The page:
Back in 2010 I posted an article titled Droid Doesn’t in reference to the comparisons between Droid phones and the longstanding enterprise market leader, Blackberry. But if you have been following tech news lately, you will see that the RIM platform is slipping terribly compared to Apple’s iPhone and Google’s Andriod Platform.
I have been a long advocate for Blackberry because of the product was built from the ground up to be both a solid mobile phone, and an enterprise class messaging device. In many ways it is still a far superior product with regards to solid phone performance, and enterprise class messaging device, which includes excellent and consistent manageability, and secure messaging abilities.
However in the consumer driven markets, and the ever slow slippery slope of Bring Your Own Device to work policies, we have seen an in rush of competing products.
Products from Apple and Google are not built from a phone company with light computing power; but rather full on computer companies making mini-computers with phone functionally. Due to their experience as a computer company, they have brought to market excellent devices which server a significantly larger dual-purpose of phone and mobile computer. And the platform which Blackberry was built wasn’t computer friendly enough.
In the early years of 2009-2010 when iPhone and Andriod was introduced into the marketplace, it was easy for large enterprises to turn their noses up at those products for the lack of enterprise features and manageability. However in the years since, Microsoft Exchange with Active Sync, along with better active sync support from Google and Andriod, have brought these devices much closer to the standards we expect from an enterprise mobile device, offering security, and policy based control – perhaps best of all, remote wiping.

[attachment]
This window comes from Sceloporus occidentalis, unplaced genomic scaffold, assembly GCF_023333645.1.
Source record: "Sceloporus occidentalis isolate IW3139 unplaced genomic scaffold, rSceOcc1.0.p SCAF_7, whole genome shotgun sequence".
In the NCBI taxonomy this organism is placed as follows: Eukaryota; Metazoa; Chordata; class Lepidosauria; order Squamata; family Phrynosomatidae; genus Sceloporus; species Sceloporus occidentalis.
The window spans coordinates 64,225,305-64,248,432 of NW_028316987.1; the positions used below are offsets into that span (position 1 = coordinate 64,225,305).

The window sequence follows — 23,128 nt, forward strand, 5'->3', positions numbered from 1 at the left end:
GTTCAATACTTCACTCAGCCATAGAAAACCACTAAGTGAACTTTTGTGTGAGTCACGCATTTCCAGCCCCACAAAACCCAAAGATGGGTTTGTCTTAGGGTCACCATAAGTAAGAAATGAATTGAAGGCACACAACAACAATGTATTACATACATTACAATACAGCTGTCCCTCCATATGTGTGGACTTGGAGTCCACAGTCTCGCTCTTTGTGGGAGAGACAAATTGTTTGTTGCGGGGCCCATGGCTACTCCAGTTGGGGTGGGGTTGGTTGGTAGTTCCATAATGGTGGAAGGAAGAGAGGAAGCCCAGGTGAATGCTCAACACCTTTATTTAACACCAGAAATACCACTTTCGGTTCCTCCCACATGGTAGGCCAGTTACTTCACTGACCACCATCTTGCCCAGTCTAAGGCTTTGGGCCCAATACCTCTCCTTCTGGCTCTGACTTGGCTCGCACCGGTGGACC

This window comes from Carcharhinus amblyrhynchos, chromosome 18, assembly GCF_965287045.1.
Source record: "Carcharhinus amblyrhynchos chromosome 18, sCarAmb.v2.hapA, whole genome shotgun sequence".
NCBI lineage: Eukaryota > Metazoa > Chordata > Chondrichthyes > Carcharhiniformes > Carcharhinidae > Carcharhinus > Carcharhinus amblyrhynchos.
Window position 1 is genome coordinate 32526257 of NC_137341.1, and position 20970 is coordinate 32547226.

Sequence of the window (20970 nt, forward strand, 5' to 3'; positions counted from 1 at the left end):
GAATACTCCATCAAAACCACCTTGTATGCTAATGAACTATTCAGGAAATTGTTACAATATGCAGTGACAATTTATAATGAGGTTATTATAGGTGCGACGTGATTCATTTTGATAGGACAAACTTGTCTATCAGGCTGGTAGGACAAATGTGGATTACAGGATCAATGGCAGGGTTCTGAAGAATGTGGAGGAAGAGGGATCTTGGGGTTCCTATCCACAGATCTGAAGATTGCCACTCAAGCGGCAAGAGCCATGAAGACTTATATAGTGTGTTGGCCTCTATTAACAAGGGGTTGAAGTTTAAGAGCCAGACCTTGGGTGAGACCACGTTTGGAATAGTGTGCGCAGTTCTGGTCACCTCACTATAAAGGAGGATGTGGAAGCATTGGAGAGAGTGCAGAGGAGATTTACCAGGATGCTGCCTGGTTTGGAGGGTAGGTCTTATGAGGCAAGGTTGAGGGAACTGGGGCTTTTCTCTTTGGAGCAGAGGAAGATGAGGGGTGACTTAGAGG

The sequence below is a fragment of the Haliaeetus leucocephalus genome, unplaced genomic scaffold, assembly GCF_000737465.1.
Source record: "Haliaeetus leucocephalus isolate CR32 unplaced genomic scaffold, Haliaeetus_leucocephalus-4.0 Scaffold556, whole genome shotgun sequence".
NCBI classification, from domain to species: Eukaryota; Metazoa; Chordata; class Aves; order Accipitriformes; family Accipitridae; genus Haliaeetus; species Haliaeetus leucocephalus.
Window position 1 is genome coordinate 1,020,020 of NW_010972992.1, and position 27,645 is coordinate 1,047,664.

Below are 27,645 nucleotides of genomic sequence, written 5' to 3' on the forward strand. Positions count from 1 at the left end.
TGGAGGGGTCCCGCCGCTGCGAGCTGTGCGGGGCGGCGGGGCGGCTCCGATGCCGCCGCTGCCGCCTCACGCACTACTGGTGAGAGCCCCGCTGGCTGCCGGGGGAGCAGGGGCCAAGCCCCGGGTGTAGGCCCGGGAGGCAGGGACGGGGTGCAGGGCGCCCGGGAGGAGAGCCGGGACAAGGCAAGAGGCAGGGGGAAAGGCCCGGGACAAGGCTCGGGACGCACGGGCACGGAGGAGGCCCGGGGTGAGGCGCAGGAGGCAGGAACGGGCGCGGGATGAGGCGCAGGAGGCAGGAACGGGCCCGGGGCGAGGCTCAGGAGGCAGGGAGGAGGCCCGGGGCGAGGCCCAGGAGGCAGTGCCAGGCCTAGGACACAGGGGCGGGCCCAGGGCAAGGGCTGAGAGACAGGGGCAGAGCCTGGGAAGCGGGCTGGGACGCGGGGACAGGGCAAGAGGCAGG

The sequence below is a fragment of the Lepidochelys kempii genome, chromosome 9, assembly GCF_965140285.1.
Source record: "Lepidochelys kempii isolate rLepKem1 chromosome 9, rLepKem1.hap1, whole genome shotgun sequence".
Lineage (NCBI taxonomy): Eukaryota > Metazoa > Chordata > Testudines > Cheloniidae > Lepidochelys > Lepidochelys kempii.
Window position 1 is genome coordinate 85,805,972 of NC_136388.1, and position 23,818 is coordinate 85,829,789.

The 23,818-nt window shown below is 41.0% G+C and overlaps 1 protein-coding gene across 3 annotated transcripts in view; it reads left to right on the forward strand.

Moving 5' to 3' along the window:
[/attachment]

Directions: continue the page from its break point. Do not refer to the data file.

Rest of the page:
So today, with many of the reasons to reject the iPhone and Android products gone, these competing phone products are now on a more level playing field. However, that only applies to the enterprise and IT end of the equation. From the end-user prospective, the Blackberry is still a clunky, aged style device. Where the new devices, are more appealing, with thousands of more applications and are more social.
Unfortunately it appears that unless Research In Motion, the makers of Blackberry comes around quickly to adapt, they will disappear very soon. Their last attempts to change from their proprietary OS to the Andriod derived OS doesn’t appear to be working well enough to make them a market leader.